Are you able to measure the temperature of the heatsink block in your setup?



Large delta printer [miscsolutions.wordpress.com], E3D tool changer, Robotdigg SCARA printer, Crane Quad and Ormerod

Disclosure: I design Duet electronics and work on RepRapFirmware, [duet3d.com].
Re: The Progression of Kit278
January 15, 2014 05:02AM
DC

I can try and measure it with either the IR meter or thermocouple.

What I saw was that the screw heads actually melt into the plastic. With the new design the screw heads have nowhere to go. On the original version it basically slips off the counter sink. I already have plenty of heat sink compound between the block and the heatsink. My fan is running at a dangerously high voltage (still need to put that diod back). So my attempt is going to try and take some heat away from the screw heads.

Solving bad airflow won't be easy now. The only other "easy" way is to increase the thermal mass. The only cheap and obvious place is to use e.g. 40mm x 40mm x 3mm angle ally. Machine a slot in for the Bowden tube, trim the other side and tap and mount on the existing heatsink (I am not at the machine at the moment. Working from mental pictures and the assembly instructions). I can also see a few other options. By increasing the thermal mass and also the exposed area the effect should be more required effort to heat the heatsink and thus better cooling. But the only way to test this is to stick e.g. the themocouple on and try several options. But more mass means more strain on X motor. Somewhere there must be a golden mean.
Re: The Progression of Kit278
January 15, 2014 05:35AM
Quote
victors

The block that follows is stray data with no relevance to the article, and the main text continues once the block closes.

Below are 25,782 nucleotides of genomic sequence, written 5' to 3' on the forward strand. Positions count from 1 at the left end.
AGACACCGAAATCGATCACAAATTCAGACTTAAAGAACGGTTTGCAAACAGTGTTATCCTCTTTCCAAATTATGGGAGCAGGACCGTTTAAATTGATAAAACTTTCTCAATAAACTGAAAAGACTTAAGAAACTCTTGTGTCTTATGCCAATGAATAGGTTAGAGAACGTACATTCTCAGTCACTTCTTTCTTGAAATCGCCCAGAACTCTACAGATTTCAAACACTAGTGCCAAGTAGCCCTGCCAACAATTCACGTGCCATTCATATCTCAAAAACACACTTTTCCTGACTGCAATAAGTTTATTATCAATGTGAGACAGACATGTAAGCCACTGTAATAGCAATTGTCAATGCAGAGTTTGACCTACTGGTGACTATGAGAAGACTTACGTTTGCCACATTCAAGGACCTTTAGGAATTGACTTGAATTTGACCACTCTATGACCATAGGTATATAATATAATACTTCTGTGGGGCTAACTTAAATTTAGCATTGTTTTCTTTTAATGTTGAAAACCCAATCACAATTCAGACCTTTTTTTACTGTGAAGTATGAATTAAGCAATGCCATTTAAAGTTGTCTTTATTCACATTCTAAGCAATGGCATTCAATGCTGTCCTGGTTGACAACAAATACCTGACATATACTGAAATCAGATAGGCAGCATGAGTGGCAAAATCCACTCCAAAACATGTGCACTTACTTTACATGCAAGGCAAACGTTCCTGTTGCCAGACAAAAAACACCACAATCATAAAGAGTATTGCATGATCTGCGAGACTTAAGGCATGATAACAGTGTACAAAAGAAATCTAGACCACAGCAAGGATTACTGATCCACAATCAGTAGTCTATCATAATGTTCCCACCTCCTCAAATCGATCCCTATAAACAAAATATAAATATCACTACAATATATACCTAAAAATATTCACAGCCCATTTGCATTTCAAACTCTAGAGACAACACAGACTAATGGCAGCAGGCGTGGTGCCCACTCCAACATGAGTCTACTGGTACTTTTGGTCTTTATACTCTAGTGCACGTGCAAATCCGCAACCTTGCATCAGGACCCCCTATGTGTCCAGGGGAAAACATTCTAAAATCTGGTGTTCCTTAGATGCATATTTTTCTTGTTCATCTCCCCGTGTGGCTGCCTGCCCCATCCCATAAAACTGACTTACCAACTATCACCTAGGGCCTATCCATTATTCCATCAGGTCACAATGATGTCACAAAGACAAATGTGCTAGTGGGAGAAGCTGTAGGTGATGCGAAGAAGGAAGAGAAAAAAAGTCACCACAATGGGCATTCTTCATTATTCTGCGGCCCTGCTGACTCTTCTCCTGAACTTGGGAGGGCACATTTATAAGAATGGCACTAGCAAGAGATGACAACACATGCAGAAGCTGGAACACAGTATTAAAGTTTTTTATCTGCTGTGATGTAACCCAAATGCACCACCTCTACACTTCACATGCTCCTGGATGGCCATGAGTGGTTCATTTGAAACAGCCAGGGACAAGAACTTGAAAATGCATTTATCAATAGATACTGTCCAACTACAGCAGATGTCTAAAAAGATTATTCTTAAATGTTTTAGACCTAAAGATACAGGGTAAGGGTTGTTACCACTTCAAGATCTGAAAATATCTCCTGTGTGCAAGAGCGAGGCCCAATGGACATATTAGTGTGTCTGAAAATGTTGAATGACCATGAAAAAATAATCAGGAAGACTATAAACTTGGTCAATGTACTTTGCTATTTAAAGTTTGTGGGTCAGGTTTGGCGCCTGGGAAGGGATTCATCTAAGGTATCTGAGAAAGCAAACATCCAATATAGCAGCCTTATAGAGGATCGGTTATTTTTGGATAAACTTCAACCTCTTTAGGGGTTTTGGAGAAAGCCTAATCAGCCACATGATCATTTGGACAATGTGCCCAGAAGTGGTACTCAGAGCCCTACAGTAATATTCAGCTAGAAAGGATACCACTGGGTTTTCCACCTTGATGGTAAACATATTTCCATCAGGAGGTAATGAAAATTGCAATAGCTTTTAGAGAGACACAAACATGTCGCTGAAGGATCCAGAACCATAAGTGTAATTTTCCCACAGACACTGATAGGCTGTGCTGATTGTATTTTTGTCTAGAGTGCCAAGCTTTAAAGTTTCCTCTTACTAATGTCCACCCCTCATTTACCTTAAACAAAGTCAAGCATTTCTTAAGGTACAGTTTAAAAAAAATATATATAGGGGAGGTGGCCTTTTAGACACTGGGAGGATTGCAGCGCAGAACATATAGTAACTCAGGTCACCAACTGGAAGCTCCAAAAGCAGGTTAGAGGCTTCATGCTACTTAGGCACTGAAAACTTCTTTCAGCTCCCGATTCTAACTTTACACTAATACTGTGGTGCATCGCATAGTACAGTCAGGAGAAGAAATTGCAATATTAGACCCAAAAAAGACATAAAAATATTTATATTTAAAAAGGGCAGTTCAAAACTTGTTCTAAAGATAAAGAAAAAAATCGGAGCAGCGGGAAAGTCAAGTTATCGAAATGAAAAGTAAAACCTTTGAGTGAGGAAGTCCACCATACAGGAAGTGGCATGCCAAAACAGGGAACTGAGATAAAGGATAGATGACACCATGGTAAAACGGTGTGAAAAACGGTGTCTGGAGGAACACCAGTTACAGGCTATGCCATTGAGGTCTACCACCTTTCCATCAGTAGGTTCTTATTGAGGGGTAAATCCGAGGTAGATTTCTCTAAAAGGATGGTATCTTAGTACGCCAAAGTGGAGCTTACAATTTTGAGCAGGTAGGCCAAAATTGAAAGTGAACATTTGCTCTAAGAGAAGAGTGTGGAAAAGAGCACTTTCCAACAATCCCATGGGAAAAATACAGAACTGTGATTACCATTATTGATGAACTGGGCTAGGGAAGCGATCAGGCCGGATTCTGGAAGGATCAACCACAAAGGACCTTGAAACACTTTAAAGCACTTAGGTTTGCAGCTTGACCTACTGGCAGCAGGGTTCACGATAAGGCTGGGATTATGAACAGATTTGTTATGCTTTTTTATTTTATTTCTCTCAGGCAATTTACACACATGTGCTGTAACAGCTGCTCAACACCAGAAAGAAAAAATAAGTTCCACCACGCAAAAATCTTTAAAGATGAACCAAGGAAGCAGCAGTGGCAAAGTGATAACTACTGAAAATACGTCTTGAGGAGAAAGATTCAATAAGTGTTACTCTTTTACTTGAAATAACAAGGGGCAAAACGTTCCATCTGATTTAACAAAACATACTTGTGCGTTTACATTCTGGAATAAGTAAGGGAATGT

My feeling is that the design should make provision for 2x PSU inputs and that the customer must buy his/her own PSUs as a first option when ordering. PC PSUs are as common as grass and I still have 3 lying around (that I have not yet decided to disassemble yet). RRP can save on volumetric shipping by cutting it out from the contents. If the price has to stay the same (plus package volume) then fill it up with spares and other goodies. E.g. I would really like to have another set or 2 of the hot-end (nozzle, heater block etc...). The rest the client can print themselves. Even the stepper motors are easy to obtain. Just a suggestion.

I agree with all of that (especially the spares part) - they could even include a regulated DC supply (wall wart) for board power, and leave sourcing of an ATX or other " heating" solution to the end user. I'd suggested in another thread (and mentioned earlier in this one) using a 200VA 12V lighting transformer switched by a relay ), and I think I'm going to give this a go soon, probably just for the bed (since it's not pwm driven a relay should cope, though a silicon solution may be a better option), the lighting transformers are very cheap and rated for continuous driving of heating wire in bulb filaments and their inrush current, I'll leave the head running off the ATX initially, but again a relatively cheap DC 50W "desktop" psu could drive this through a mod such as treth has suggested using the external FET output. I'll keep a 12V supply to the board to run the fan, since I don't think the ATX 5V in or the USB 5V have enough margin after their diode voltage drops onto the 5V net to run the 3.3V regulator reliably.

@dc42, I've hooked up a thermocouple into one of the screw holes in the heat sink block and am monitoring ambient temp versus block temperature while printing ABS (reported nozzle temp of 245°C, I'll post the data later when I've got a couple of hours worth. So far the temperature is 19-20°C above ambient and has been from t=10 to t=50.
Re: The Progression of Kit278
January 15, 2014 06:01AM
Quote
rayhicks
I'd suggested in another thread (and mentioned earlier in this one) using a 200VA 12V lighting transformer switched by a relay ), and I think I'm going to give this a go soon, probably just for the bed (since it's not pwm driven a relay should cope, though a silicon solution may be a better option), the lighting transformers are very cheap and rated for continuous driving of heating wire in bulb filaments and their inrush current, I'll leave the head running off the ATX initially, but again a relatively cheap DC 50W "desktop" psu could drive this through a mod such as treth has suggested using the external FET output. I'll keep a 12V supply to the board to run the fan, since I don't think the ATX 5V in or the USB 5V have enough margin after their diode voltage drops onto the 5V net to run the 3.3V regulator reliably.

Isn't it simpler and neater to use a single 12V 25A regulated PSU? Only £21-80 via eBay.